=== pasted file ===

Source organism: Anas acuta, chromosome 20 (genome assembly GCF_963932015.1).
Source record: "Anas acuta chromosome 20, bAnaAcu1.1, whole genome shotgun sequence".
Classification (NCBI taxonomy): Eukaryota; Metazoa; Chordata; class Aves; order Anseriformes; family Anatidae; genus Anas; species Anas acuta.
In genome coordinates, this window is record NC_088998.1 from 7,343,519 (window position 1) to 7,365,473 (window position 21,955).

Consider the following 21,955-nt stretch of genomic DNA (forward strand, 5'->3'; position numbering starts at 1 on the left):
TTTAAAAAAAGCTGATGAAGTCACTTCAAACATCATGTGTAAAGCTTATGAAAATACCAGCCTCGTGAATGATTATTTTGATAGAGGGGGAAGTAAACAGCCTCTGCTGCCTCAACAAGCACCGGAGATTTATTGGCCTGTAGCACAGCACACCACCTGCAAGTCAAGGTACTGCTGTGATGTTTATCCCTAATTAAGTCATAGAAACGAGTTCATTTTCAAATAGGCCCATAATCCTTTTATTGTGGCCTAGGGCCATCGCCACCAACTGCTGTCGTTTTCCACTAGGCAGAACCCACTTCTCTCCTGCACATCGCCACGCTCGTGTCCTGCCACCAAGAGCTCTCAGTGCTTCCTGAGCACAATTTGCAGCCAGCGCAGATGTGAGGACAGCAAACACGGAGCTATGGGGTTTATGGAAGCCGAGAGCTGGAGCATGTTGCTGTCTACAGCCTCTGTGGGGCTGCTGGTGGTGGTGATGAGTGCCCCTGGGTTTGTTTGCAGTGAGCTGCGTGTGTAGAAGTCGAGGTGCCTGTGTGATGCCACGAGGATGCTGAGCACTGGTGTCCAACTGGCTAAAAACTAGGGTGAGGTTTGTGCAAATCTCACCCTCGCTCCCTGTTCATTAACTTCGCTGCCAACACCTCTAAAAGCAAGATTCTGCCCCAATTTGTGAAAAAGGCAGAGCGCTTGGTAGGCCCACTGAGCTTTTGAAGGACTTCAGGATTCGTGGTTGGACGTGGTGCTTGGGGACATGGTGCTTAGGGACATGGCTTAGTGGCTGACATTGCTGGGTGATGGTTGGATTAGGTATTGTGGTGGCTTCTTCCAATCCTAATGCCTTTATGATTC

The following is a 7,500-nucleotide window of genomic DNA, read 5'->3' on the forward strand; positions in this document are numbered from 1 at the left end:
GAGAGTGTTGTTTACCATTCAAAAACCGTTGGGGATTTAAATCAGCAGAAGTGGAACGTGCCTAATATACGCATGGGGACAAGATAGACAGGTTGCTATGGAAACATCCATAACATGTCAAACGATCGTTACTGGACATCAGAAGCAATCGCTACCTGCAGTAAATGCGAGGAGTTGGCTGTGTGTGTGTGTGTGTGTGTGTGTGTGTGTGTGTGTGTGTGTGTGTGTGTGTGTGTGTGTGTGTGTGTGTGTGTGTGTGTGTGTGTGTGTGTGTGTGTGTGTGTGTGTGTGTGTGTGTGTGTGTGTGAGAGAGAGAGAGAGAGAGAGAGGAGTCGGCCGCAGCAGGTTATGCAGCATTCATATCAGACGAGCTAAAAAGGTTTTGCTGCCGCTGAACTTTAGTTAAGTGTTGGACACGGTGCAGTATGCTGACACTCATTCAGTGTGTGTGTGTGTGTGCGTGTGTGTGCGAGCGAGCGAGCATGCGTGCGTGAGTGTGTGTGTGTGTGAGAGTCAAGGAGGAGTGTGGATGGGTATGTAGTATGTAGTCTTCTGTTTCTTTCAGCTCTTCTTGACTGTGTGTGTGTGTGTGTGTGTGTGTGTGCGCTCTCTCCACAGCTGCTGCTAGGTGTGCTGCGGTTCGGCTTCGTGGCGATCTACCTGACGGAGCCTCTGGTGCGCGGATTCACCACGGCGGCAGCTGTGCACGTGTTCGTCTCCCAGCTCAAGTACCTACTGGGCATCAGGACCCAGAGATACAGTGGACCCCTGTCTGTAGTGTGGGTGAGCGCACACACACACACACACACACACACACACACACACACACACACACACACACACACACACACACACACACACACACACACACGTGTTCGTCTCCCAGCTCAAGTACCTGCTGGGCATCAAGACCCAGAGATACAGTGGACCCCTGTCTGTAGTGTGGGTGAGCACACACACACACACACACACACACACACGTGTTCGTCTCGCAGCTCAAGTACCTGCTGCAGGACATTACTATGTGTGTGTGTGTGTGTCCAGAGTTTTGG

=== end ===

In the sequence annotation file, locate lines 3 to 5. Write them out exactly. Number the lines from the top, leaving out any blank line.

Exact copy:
Classification (NCBI taxonomy): Eukaryota; Metazoa; Chordata; class Aves; order Anseriformes; family Anatidae; genus Anas; species Anas acuta.
In genome coordinates, this window is record NC_088998.1 from 7,343,519 (window position 1) to 7,365,473 (window position 21,955).

Consider the following 21,955-nt stretch of genomic DNA (forward strand, 5'->3'; position numbering starts at 1 on the left):